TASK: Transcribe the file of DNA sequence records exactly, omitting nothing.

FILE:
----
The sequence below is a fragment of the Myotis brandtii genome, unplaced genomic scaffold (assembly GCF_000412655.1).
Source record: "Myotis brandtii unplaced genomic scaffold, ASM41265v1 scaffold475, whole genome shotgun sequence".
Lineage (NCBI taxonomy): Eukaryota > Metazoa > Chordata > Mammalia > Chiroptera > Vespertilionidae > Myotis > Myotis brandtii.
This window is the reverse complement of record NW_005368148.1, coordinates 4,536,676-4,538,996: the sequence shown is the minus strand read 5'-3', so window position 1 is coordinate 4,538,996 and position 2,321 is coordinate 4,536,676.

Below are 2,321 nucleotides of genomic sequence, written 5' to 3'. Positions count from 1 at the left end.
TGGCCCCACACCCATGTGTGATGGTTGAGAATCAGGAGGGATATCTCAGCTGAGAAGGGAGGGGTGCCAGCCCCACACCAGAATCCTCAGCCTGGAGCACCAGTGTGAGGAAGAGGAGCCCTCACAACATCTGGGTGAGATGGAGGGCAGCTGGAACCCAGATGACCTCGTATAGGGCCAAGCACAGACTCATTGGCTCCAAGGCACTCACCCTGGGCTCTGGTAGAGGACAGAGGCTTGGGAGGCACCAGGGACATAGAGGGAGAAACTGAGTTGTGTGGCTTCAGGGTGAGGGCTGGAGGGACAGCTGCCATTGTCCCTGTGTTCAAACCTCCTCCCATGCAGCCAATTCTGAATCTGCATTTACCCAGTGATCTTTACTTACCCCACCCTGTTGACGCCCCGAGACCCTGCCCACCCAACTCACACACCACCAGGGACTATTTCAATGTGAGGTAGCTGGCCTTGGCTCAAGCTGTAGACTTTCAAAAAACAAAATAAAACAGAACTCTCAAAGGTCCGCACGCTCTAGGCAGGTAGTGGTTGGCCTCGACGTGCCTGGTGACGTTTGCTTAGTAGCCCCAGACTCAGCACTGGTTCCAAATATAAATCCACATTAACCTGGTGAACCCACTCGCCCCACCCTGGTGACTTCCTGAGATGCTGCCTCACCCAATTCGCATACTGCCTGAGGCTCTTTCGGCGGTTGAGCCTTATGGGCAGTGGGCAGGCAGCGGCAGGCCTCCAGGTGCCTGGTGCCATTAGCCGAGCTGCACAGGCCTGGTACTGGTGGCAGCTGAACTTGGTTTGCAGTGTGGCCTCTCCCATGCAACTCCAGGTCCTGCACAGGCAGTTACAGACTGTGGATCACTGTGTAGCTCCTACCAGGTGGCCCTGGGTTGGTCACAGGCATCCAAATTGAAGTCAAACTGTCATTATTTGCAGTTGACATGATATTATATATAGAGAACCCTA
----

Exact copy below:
The sequence below is a fragment of the Myotis brandtii genome, unplaced genomic scaffold (assembly GCF_000412655.1).
Source record: "Myotis brandtii unplaced genomic scaffold, ASM41265v1 scaffold475, whole genome shotgun sequence".
Lineage (NCBI taxonomy): Eukaryota > Metazoa > Chordata > Mammalia > Chiroptera > Vespertilionidae > Myotis > Myotis brandtii.
This window is the reverse complement of record NW_005368148.1, coordinates 4,536,676-4,538,996: the sequence shown is the minus strand read 5'-3', so window position 1 is coordinate 4,538,996 and position 2,321 is coordinate 4,536,676.

Below are 2,321 nucleotides of genomic sequence, written 5' to 3'. Positions count from 1 at the left end.
TGGCCCCACACCCATGTGTGATGGTTGAGAATCAGGAGGGATATCTCAGCTGAGAAGGGAGGGGTGCCAGCCCCACACCAGAATCCTCAGCCTGGAGCACCAGTGTGAGGAAGAGGAGCCCTCACAACATCTGGGTGAGATGGAGGGCAGCTGGAACCCAGATGACCTCGTATAGGGCCAAGCACAGACTCATTGGCTCCAAGGCACTCACCCTGGGCTCTGGTAGAGGACAGAGGCTTGGGAGGCACCAGGGACATAGAGGGAGAAACTGAGTTGTGTGGCTTCAGGGTGAGGGCTGGAGGGACAGCTGCCATTGTCCCTGTGTTCAAACCTCCTCCCATGCAGCCAATTCTGAATCTGCATTTACCCAGTGATCTTTACTTACCCCACCCTGTTGACGCCCCGAGACCCTGCCCACCCAACTCACACACCACCAGGGACTATTTCAATGTGAGGTAGCTGGCCTTGGCTCAAGCTGTAGACTTTCAAAAAACAAAATAAAACAGAACTCTCAAAGGTCCGCACGCTCTAGGCAGGTAGTGGTTGGCCTCGACGTGCCTGGTGACGTTTGCTTAGTAGCCCCAGACTCAGCACTGGTTCCAAATATAAATCCACATTAACCTGGTGAACCCACTCGCCCCACCCTGGTGACTTCCTGAGATGCTGCCTCACCCAATTCGCATACTGCCTGAGGCTCTTTCGGCGGTTGAGCCTTATGGGCAGTGGGCAGGCAGCGGCAGGCCTCCAGGTGCCTGGTGCCATTAGCCGAGCTGCACAGGCCTGGTACTGGTGGCAGCTGAACTTGGTTTGCAGTGTGGCCTCTCCCATGCAACTCCAGGTCCTGCACAGGCAGTTACAGACTGTGGATCACTGTGTAGCTCCTACCAGGTGGCCCTGGGTTGGTCACAGGCATCCAAATTGAAGTCAAACTGTCATTATTTGCAGTTGACATGATATTATATATAGAGAACCCTA